Katerina Zoï Sita
When I was 19 years old, I was diagnosed with non-hodgkins lymphoma. No matter how old you are, hearing that you have cancer comes as an absolute shock. However, for me, it felt completely earth-shattering. Everything happened so quickly, I wasn't sure how I would be able to keep up. I struggled to keep up with a new schedule of doctor’s appointments, biweekly blood tests, receiving chemotherapy every three weeks, carrying around a chemo pump, injections, food restrictions, radiation therapy, endless scans, etc. When I was diagnosed, part of me thought that my life was over. And then, on October 31st, 2019, after what felt like a never ending battle, I was put into remission. Having a blood cancer will always be a part of who I am. I am stronger for what I have gone through. I am so grateful to be alive and every single day I am reminded of just how lucky I really am. Even on the hardest days, where it feels like I'm right back where I started, I remind myself of how far I've truly come.
When I was first diagnosed with cancer, it was difficult not to feel like my life was over. However, seeing my family support me in the ways that they did; never failing to put a smile on my face no matter what my circumstances. They inspire me every day. When we first heard about Light the Night, they encouraged me to join. That was 3 years ago. Every year, the atmosphere, the lights, the speeches, the music reminds me why Light the Night is so important. It reminds me that I am not alone in my battle. It gives me an opportunity to pay homage to those that we've lost, those that still fight; in the hopes that one day nobody else ever has to.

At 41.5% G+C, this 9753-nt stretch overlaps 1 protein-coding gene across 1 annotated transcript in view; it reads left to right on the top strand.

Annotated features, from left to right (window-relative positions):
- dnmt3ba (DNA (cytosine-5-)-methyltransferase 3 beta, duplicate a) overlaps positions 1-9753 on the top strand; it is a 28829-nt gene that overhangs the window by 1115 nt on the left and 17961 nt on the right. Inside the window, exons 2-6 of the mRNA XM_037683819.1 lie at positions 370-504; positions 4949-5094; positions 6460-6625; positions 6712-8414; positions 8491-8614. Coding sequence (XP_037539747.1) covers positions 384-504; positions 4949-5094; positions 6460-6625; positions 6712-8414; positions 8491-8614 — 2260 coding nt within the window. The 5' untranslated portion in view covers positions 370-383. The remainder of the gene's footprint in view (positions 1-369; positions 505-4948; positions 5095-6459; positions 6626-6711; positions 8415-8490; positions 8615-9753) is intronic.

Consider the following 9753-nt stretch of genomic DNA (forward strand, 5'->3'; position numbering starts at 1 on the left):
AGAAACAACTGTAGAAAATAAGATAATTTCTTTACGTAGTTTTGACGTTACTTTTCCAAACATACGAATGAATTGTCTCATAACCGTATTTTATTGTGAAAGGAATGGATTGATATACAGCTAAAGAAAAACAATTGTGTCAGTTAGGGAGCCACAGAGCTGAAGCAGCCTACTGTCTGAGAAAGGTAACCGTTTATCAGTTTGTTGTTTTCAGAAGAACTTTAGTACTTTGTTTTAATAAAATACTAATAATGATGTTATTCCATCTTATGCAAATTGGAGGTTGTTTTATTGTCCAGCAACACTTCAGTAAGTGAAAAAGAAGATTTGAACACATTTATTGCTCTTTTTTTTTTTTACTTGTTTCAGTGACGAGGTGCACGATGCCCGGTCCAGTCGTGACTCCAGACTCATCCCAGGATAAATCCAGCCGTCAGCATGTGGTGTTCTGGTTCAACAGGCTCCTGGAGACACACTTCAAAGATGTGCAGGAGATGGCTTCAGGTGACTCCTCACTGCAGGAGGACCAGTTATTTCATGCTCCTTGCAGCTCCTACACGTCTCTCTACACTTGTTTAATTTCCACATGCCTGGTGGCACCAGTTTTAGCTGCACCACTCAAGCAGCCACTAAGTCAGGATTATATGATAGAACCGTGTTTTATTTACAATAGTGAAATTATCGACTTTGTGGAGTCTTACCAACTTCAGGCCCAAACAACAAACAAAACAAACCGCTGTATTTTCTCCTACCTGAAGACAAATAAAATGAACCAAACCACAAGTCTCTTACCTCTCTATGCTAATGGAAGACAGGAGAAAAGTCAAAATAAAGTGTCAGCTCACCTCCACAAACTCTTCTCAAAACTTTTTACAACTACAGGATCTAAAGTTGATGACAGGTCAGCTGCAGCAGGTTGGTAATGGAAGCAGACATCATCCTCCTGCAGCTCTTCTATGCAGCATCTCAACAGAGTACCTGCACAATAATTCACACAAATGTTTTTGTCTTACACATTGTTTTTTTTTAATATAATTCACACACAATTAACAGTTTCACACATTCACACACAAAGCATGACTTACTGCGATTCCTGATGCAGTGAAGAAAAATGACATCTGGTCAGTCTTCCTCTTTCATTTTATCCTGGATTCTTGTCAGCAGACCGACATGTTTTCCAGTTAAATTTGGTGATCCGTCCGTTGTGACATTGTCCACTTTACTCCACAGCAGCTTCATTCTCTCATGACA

I was able to reach the $5000 milestone with the amazing support of my family and friends. From the very first day of my diagnosis, I have been blessed to be surrounded by the kindest and most loving humans. I cannot emphasize enough how lucky I truly am. Posting on social media, sending out emails and just simply talking to my friends and family have allowed me to reach a milestone I'm so grateful to have gotten to.
Every year for the last 3 years, Light the Night has given me the opportunity to celebrate my battle as well as everyone else's who's fighting a blood cancer. It gives us an opportunity to celebrate those we've lost, the survivors and the supporters who have encouraged us along the way. There aren't quite enough words to describe what it means to me so I'll leave it at this. For me, Light the Night means community; it means support; it means love; it means hope; it means light.
I think the most important thing to remember is that being diagnosed with cancer is not your whole identity; it's an unfortunate part of it. Being diagnosed and feeling so vulnerable is a feeling I do not wish on anybody. The best thing anyone could ever do is support someone through their difficult times. Whether that's financially, whether that's emotionally, whether that's simply by showing up and being there. It makes the world of a difference to the person that's fighting their battle. Support is the only reason I managed to get through my darkest days. I am so blessed.